(Watch the video at the top of the page to see the kinds of projects, like replacing failing underground storage tanks and aging pipes.)

To keep up with this necessary work, we are increasing the monthly fixed charge on your bill to help us even out our revenues over the year so we can repair and upgrade our system. This means less reliance on revenues from how much water customers use, which has become increasingly difficult to predict in recent years given the more frequent and extreme weather fluctuations.

  1. How much is my water bill going up?

That depends on the type of customer you are and how you use water. Your bill is comprised of a fixed monthly charge and charges for how much water you use.

Every customer will see an increase to their monthly fixed charge. If you’re like most residential customers who have a 3/4-inch meter, that charge will increase from $8.79 to $11.86 per month.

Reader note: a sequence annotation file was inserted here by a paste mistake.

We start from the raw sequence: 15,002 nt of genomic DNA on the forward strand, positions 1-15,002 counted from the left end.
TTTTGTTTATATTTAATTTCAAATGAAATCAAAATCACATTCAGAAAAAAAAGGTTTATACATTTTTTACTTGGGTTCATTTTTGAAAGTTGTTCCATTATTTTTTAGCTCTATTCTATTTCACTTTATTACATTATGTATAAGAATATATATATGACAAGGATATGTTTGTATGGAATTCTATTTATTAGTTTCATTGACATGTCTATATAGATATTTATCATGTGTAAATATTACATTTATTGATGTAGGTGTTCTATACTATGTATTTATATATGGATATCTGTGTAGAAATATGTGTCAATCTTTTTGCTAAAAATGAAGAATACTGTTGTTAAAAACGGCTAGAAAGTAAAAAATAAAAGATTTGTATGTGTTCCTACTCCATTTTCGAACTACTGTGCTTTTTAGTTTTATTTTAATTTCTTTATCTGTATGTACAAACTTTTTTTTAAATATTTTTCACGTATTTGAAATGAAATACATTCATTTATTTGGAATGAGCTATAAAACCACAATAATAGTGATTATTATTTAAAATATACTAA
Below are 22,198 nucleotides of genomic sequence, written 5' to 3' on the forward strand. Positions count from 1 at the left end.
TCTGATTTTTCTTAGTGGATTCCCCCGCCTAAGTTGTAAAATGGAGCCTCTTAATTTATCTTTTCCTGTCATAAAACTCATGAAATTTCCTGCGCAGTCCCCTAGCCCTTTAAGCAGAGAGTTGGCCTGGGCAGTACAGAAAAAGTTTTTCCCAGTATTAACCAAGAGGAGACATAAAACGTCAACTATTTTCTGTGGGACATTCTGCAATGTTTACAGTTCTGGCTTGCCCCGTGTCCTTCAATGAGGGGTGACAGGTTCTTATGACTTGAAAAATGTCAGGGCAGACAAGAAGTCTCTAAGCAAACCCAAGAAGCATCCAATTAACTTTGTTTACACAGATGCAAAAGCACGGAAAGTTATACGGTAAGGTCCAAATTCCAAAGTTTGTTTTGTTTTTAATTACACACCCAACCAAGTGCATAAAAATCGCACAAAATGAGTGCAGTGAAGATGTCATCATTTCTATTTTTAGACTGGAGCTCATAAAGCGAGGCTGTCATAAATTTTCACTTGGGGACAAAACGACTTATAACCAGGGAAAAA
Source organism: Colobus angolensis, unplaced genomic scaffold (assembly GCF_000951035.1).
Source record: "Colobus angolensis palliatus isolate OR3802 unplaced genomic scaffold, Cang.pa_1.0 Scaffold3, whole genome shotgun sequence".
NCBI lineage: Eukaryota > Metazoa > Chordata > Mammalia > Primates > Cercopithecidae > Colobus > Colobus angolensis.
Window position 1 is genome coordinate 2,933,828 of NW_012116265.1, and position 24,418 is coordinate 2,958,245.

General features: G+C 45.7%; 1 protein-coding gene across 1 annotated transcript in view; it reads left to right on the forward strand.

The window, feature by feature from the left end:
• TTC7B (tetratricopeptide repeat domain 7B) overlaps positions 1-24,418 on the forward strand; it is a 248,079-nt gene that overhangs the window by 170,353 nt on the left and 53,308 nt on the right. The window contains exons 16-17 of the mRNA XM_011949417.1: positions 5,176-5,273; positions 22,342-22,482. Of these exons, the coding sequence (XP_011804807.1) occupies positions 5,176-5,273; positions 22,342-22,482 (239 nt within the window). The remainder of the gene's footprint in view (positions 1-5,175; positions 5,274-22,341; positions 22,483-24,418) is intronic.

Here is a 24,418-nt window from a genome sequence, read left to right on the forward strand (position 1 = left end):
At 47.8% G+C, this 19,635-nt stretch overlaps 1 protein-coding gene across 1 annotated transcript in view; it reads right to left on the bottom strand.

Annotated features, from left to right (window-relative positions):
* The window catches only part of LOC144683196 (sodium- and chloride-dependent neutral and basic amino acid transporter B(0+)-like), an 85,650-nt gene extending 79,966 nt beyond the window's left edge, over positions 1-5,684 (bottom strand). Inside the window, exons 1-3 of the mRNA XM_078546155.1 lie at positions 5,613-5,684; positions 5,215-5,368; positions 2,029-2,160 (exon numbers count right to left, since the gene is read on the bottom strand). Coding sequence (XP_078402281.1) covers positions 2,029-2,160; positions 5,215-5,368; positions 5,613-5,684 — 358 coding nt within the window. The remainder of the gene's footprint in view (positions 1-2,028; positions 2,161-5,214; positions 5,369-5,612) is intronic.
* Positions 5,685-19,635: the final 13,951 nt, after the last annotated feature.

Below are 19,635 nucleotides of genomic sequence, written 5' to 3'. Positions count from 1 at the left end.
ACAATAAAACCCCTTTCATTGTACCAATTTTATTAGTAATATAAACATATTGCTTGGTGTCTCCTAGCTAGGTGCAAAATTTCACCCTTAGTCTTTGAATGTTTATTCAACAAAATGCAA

To help offset the fixed monthly charge, the charge per 1,000 gallons for many customers will see a small decrease in 2017.

Adding up those two elements, if you live in Denver and use 115,000 gallons of water a year in the same way you did in 2016, you can expect to see an annual increase of about $29, which averages out to a monthly increase of about $2.40 a month. (Summer bills are typically higher because of outdoor water use.)

If you live in the suburbs and get your water from one of our 66 distributors, your bill will be higher than Denver residents’. That’s because the Denver City Charter requires that suburban customers pay the full cost of service, plus an additional amount.